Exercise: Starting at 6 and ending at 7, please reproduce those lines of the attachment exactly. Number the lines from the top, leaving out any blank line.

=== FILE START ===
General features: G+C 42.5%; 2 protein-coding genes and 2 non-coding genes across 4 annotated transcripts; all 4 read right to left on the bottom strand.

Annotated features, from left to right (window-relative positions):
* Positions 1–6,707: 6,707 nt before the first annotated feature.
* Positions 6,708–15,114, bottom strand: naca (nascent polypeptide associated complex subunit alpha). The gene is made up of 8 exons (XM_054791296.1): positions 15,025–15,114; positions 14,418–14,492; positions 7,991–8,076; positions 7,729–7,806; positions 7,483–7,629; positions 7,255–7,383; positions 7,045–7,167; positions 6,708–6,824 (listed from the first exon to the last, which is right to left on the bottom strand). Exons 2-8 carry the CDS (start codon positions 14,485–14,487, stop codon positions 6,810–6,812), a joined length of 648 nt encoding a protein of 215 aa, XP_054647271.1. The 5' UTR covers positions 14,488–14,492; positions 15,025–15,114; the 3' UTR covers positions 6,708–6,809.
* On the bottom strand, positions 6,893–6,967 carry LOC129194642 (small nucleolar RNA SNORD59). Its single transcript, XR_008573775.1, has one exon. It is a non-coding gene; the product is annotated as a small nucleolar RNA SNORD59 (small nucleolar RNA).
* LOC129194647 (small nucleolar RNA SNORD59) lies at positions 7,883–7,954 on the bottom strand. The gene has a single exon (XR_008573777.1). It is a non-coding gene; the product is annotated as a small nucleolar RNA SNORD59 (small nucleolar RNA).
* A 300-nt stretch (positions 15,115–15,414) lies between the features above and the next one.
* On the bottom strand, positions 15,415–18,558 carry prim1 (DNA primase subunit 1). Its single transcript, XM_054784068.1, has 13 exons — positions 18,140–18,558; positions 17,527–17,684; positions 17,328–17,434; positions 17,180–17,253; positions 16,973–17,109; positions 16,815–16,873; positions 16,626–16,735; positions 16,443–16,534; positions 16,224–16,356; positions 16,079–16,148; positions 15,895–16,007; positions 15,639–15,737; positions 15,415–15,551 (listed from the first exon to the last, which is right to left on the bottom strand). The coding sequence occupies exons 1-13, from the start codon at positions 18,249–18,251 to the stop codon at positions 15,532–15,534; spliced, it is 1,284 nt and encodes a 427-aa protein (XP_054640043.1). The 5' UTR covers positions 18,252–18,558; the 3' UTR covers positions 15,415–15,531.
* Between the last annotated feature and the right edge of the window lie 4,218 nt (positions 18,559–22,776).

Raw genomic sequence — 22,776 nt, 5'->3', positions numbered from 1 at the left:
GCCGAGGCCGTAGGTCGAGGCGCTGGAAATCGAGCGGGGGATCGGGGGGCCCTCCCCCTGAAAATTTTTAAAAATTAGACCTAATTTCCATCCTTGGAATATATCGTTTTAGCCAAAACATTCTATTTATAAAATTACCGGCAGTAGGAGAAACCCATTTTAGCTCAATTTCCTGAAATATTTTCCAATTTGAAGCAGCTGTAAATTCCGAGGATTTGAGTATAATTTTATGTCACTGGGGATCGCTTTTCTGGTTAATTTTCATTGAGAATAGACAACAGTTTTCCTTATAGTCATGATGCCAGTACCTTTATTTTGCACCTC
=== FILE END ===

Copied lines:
* LOC129194647 (small nucleolar RNA SNORD59) lies at positions 7,883–7,954 on the bottom strand. The gene has a single exon (XR_008573777.1). It is a non-coding gene; the product is annotated as a small nucleolar RNA SNORD59 (small nucleolar RNA).
* A 300-nt stretch (positions 15,115–15,414) lies between the features above and the next one.